I’m working on my next column on brand concepts, sifting through a lot of the complaints that have been leveled at my reductionism (that every instance of brand is, by definition, tangible).
Most of the people passionate enough to send me hate mail complain that I’m oversimplifying the complexity of marketing. Apparently, because I’m arguing that the definition of the word *brand* should be understood in its simplist form, these people make the knee-jerk assumption that I’m cynically tossing out all of the other concepts associated with brand building–like the CFO with horns and a pitch-fork that must be haunting their dreams. Is it possible that the universe can contain one core concept for brand that is concrete, and also accommodate derivative concepts that are *distinct* but arrayed around the core? Heavens no. Everything must be lumped into the vague domain of a single word. It’s like brand has become the magic bag of Felix the Cat–it can be anything you want it to be.
Others, like the letter sent to my editor at BW (the one from Gaurav Bahirvani), go a step further by mounting a defense for the soft subtlety of marketing that defies quantitative analysis:
I disagree with Kenton regarding marketers not being adept at
demonstrating return on investment. Marketing or branding is a
qualitative aspect. It is not a 2+2 sum which will give you a definite
answer. In marketing, you’re playing with emotions and human psyche,
Okay, let’s parse that for just a moment. He disagrees with the notion that marketers aren’t adept at proving ROI. My assumption would be that he would follow that statement by showing how, in fact, marketers are good at proving ROI. But no, he mounts the defense that marketing is about emotions and human psyche, not numbers. Which, I guess, is a proposition that marketers should be immune from having to prove ROI. Why? Because it’s too hard to give a definite answer.
As a businessman, if you’re on my payroll you need to show me why putting a dollar in your budget is a better bet than putting that dollar in the stock market–or in the lottery, for that matter. As long as marketers argue that they are entitled to immunity from quantitative performance review, simply because they’re dealing with something that is hard to measure–and that everyone else should just "get it"–they’re lemmings: they’re apparently ignorant of the tidal wave of marketing metrics and accountability measures that are sweeping through the business world. Sarbanes-Oxley anyone?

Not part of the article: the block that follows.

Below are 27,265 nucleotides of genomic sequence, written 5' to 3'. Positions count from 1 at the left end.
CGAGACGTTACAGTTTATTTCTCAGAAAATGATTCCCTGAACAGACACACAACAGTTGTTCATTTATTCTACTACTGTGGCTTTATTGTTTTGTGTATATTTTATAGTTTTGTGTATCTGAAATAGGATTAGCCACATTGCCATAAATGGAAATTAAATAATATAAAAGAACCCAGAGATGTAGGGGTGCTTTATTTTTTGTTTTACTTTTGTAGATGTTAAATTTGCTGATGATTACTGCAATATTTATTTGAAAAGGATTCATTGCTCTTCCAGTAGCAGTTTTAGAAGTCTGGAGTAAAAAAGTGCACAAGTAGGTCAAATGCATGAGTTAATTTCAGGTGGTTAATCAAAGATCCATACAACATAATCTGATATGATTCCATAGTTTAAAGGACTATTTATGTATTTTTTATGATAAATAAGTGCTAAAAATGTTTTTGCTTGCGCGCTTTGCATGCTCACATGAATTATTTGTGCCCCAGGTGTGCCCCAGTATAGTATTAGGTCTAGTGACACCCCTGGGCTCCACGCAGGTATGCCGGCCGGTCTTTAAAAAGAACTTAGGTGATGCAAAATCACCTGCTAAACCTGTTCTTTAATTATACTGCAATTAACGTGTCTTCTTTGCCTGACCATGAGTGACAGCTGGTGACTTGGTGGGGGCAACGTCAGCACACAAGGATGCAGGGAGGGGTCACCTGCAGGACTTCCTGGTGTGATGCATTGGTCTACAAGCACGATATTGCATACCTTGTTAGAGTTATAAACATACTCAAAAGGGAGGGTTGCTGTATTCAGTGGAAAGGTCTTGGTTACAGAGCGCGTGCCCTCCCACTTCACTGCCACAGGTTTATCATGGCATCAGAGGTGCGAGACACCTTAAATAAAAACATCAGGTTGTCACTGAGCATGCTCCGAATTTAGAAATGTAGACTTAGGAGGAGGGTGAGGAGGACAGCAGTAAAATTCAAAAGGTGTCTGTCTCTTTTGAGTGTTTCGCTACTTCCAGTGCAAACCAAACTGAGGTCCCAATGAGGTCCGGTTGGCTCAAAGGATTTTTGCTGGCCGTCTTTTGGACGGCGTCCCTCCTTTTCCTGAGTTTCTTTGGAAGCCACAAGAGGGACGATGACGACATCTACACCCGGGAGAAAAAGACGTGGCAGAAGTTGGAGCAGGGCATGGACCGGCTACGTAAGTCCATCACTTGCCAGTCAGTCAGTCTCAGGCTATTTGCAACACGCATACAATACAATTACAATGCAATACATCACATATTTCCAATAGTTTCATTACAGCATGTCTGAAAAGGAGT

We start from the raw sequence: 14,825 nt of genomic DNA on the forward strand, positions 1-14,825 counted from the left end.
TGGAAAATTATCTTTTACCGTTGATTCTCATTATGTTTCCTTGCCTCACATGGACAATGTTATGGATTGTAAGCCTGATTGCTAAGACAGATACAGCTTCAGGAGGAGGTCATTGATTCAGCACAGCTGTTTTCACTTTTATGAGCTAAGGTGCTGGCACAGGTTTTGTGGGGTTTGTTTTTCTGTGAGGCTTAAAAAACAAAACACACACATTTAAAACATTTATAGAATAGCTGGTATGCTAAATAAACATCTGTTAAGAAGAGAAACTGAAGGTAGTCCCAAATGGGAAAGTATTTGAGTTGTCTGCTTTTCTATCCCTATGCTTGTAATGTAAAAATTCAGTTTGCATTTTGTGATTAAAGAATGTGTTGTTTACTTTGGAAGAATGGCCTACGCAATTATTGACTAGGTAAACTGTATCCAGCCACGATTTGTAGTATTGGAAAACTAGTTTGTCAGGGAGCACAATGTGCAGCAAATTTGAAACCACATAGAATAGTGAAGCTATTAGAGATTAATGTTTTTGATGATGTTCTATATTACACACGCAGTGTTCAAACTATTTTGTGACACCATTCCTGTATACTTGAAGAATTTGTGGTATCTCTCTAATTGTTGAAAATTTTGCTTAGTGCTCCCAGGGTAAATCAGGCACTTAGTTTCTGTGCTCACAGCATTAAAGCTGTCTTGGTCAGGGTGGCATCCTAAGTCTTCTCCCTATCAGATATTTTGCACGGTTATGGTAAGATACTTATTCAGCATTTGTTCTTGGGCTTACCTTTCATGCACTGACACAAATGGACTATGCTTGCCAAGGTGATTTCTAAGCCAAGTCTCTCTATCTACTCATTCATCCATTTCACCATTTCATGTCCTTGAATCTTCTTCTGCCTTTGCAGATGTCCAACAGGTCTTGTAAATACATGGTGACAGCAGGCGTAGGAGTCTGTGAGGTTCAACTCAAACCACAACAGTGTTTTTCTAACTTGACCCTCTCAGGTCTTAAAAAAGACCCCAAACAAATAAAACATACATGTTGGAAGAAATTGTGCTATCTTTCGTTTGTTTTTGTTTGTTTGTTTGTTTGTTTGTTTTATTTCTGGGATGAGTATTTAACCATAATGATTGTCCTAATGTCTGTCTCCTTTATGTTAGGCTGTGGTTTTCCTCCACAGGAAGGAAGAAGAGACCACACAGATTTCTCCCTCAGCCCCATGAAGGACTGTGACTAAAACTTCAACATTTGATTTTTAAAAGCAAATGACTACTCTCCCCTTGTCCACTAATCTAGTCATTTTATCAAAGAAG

Finally, there are those who will accommodate me, grudgingly, as some curious fundamentalist. They’re not quite sure why I’m insisting on this line of argument, but they’ll grant that I’m not entirely wrong even if I’m not entirely right. The most gracious of these is over at hypocritical, which goes into some interesting detail about the mindset of marketers who are arguing against me.
Here’s the thing. He’s not wrong. He just has a different semantic
argument for his definition of the word "brand." It happens to be
completely at odds with my definition. And that, to quote Stuart Smalley, is okay.
My whole point has been that it’s not okay. And this is the heart of the problem. Please understand this. I AM NOT ASKING YOU TO AGREE WITH ~~MY~~ DEFINITION OF BRAND. And I, personally, will not countenance your creation of a NEW definition of brand. Why? I’ll be the *first* to champion a living language in which words can be created, modified, exploded–we didn’t get to 100,000+ plus words in the English language by insisting on stasis. But when you get to the point of MASS CONFUSION, you must stabilize the language you use to communicate and transfer knowledge, or you embrace intellectual oblivion.
The simple fact is that the standard definition of brand, the one that defines a brand as a symbol that sets one company’s products apart from competitors, is entirely serviceable today in 2005, and the attempts to push derivative concepts into the meaning are self-serving, egotistical and misguided–not to mention professionally suicidal.
The heart of the problem, to me, is this: Marketers have creative minds that are able to see many shades of gray. There’s a lot of value in seeing the nuances in life–it allows you to apprehend patterns, to anticipate trends before you see the numbers, to see more than those who can only see black and white. But there comes a time when so much gray becomes impossible to navigate. We talk past each other like a bunch of babbling idiots, each asserting our own spin on the grayness, our own self-congratulatory definitions. At that point it becomes necessary to step pack, to prune the vast overgrown tree and pare it down to the strongest branches.
My entire argument is that that time is now.